~230 seconds to get 2 cu ft (which gives me ~31MBTU/H, (1020 btu/cu ft per my gas bill). At rated firing input it should be 47 seconds for 2 cu ft. At minimal required input (~82MBTU/H assuming 80% AFUE) should be 90 seconds for 2 cu ft.
  • FWDixon
    FWDixon Member Posts: 78
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    Fixed the

    schematic for the proposed new piping in the original post.
  • Ironman
    Ironman Member Posts: 7,379
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    Gas Pressure

    Have a competent tech check your manifold pressure and set it to the spec on the burner data plate.
    Bob Boan
    You can choose to do what you want, but you cannot choose the consequences.
  • FWDixon
    FWDixon Member Posts: 78
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    Yea....

    I cannot get my tech to even look at the thing, which boggles the mind as I am paying him to do .....something......

    I'll make some calls tomorrow and see if I can get someone out.
  • FWDixon
    FWDixon Member Posts: 78
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    Called the warranty folks

    back and they are sending the tech back out with the exact words you used bob written on the work order. Let's see if he does it this time...
  • Zman
    Zman Member Posts: 7,576
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    2 Way

    How are you addressing the condensation issue with a 2 way valve?

    Carl
    "If you can't explain it simply, you don't understand it well enough"
    Albert Einstein
  • FWDixon
    FWDixon Member Posts: 78
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    Maybe I'm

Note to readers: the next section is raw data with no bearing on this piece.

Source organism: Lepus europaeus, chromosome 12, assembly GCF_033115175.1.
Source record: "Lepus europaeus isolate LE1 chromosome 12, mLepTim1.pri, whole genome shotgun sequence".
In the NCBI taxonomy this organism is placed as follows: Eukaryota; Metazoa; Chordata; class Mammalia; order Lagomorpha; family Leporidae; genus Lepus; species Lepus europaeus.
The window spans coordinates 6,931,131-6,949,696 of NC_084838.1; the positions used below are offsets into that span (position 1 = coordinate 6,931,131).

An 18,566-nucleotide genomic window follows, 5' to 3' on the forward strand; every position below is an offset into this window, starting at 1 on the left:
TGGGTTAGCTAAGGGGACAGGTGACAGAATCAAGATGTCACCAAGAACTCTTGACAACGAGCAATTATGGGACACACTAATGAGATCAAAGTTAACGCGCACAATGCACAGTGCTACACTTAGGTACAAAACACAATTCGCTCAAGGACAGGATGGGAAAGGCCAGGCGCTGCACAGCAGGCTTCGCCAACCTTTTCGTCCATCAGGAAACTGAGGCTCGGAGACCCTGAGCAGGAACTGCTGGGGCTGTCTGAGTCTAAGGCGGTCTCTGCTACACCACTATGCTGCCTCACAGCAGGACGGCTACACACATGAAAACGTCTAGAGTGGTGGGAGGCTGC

using the wrong name, but thinking since my boiler will heat the water to a set temp (in theory) I can position the valve to give me about the minimum desired return temp and leave it (say 140ish). As the water from the rads gets warmer, the return water will get warmer than that temp but shouldn't get below it for long durations.
  • Zman
    Zman Member Posts: 7,576
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    2 Way

    There is nothing in your piping arrangement to force the water to bipass the heat loop and recirculate through the boiler. As you have drawn it, some water will do this but you have no real control. For a simple setup you might want to look at a boiler protection valve  http://na.heating.danfoss.com/Content/8c751f1e-5476-4eaf-9df2-80d86f915668_MNU17528976_SIT209.html



    Carl
    "If you can't explain it simply, you don't understand it well enough"
    Albert Einstein
  • FWDixon
    FWDixon Member Posts: 78
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    Lazy water

    it makes sense now that you say it. So a three way mixing valve like the one you linked would go at the tee downstream of the two-way valve I currently have shown and upstream of the boiler circ inlet. Then, it will operate to maintain a set temperature going in to the boiler, correct?